Assessment of the accuracy of different systems for measuring football velocity and spin rate in the field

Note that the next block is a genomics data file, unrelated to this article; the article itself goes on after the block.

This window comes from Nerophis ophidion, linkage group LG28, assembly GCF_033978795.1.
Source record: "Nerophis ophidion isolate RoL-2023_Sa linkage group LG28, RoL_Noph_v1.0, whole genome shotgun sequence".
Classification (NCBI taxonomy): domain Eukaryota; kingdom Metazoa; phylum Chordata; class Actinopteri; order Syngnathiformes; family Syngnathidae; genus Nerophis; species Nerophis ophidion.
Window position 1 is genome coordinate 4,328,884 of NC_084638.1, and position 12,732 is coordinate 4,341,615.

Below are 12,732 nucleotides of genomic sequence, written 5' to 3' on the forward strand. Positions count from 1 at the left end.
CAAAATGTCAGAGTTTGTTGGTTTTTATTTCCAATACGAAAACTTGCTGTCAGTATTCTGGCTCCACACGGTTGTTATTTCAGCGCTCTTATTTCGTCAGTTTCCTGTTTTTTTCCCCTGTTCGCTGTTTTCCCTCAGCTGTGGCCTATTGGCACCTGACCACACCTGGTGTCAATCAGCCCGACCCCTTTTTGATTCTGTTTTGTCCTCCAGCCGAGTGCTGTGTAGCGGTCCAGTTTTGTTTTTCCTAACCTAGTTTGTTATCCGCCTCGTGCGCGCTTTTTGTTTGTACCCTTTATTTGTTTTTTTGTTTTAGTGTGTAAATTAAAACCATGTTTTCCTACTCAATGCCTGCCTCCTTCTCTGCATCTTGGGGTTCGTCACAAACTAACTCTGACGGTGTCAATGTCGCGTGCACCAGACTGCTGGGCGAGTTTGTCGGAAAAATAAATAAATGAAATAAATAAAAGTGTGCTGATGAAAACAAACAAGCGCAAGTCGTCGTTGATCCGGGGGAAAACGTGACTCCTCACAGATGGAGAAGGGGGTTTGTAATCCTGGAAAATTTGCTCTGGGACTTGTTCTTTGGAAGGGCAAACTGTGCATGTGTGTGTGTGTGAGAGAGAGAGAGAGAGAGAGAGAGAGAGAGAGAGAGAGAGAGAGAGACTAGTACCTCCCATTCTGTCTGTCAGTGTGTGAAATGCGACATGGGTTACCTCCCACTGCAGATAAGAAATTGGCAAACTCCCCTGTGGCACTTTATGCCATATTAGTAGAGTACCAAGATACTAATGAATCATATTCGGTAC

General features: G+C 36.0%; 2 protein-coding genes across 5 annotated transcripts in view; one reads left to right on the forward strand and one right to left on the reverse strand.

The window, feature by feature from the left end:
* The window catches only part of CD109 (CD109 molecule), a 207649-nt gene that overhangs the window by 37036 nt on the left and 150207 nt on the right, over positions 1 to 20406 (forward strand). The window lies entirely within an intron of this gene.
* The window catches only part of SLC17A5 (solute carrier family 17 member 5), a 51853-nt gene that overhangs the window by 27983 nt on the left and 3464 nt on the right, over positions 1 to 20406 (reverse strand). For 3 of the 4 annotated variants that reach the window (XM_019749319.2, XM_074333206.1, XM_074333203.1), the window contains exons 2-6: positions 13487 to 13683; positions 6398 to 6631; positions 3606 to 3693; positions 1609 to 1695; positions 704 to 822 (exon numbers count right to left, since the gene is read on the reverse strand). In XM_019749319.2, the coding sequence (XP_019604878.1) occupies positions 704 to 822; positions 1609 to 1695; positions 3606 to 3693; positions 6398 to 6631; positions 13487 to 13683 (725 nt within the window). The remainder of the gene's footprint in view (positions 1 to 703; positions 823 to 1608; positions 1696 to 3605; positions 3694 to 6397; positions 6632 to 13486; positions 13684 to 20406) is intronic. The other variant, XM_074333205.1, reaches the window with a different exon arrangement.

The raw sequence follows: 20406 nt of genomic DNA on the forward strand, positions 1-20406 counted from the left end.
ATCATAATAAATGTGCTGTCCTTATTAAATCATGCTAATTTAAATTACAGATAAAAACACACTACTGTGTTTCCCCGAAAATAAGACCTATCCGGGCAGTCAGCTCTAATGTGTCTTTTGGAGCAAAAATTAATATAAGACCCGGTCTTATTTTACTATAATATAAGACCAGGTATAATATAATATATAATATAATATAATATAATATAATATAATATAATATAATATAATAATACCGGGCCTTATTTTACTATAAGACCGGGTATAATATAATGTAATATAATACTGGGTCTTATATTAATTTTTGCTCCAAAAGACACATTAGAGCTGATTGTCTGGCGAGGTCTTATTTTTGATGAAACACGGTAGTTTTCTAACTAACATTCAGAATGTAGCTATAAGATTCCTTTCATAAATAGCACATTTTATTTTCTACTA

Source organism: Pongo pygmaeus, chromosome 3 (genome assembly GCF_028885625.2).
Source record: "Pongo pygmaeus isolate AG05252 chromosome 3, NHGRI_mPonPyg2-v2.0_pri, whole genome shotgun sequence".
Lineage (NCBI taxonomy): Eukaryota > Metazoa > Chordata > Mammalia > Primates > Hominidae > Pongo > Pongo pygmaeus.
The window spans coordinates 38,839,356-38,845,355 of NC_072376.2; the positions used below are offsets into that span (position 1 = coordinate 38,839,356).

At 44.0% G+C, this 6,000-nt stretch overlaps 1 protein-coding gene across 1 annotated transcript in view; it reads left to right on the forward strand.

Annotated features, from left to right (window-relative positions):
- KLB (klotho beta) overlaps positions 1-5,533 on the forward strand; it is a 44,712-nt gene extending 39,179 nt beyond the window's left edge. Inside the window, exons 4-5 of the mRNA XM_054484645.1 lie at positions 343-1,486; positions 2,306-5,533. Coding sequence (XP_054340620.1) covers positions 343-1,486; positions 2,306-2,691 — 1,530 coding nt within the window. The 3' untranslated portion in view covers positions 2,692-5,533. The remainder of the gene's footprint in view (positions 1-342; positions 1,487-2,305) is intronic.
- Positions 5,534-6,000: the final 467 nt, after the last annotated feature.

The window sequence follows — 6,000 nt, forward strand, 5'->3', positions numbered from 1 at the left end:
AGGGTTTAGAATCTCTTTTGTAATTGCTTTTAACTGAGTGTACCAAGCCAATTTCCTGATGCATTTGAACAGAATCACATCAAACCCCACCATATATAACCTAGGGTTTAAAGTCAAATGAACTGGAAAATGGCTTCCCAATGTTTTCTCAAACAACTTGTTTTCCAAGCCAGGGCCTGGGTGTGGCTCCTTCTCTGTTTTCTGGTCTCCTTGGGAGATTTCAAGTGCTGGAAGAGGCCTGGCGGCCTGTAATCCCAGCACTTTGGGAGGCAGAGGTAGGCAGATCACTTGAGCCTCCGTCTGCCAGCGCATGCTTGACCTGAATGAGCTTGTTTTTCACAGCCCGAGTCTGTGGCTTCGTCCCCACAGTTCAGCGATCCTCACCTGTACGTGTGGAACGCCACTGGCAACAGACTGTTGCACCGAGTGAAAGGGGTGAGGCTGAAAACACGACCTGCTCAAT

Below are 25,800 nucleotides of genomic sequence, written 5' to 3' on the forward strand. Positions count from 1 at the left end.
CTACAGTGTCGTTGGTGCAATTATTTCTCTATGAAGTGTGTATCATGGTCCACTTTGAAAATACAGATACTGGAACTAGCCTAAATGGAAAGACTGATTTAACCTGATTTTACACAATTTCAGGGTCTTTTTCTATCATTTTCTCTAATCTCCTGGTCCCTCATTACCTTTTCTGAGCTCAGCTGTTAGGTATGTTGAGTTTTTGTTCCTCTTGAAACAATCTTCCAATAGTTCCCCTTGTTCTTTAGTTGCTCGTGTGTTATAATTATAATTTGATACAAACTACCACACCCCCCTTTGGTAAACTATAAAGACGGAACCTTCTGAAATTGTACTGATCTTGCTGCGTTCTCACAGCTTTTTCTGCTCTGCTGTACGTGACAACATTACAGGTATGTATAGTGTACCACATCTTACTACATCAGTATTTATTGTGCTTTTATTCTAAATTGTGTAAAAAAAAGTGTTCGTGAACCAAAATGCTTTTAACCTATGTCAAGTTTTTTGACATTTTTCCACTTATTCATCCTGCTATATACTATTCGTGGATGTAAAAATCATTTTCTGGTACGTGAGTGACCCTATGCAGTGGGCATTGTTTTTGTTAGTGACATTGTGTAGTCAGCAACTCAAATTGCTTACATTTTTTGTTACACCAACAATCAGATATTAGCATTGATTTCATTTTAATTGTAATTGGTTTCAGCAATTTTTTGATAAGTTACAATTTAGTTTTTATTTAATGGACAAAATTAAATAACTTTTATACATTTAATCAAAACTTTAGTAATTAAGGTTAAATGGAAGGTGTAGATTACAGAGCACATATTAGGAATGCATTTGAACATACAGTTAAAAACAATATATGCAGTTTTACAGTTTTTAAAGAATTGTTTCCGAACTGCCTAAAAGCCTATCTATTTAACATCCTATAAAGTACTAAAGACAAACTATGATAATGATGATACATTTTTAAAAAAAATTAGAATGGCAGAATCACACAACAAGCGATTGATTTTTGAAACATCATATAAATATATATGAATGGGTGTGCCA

The aim of this study was to measure the level of agreement of four portable football velocity and spin rate measurement systems (Jugs speed radar gun, 2-D high-speed video, TrackMan and adidas miCoach football) against a Vicon motion analysis system. One skilled male university football player performed 70 shots covering a wide range of ball velocities (12–30 m·s-1 ) and spin rates (94– 743 rpm). A Bland-Altman analysis was used to assess the level of agreement. For ball velocity, the 2-D high-speed video had the smallest systematic error, followed by the radar gun, TrackMan and miCoach football at 0.2, 0.4, 0.5 and 4.8 m·s-1 , respectively. A similar ranking was also observed for the random errors (±0.4 m·s-1 , ±1.5 m·s-1 , ±1.9 m·s-1 and ±6.0 m·s-1 95% CIs). The first three systems all tracked ball velocity in > 90% of shots, while the miCoach football tracked slightly fewer shots (79%). For spin rate, the miCoach football had a much smaller systematic error (4 rpm vs 38 rpm) and random error (±24 rpm vs ±355 rpm 95% CIs) compared to TrackMan. The miCoach also successfully tracked spin rate in more shots than the TrackMan (79% vs 44%). These results indicate that 2-D high-speed video would be the preferred option for the field assessment of ball velocity, however, radar gun and TrackMan may also be appropriate. A minimum of ten frames of 2-D high speed video, captured close to the ball starting position, was demonstrated to be sufficient in providing a reliable measure of ball velocity. The miCoach ball is the preferred option for field assessment of ball spin rate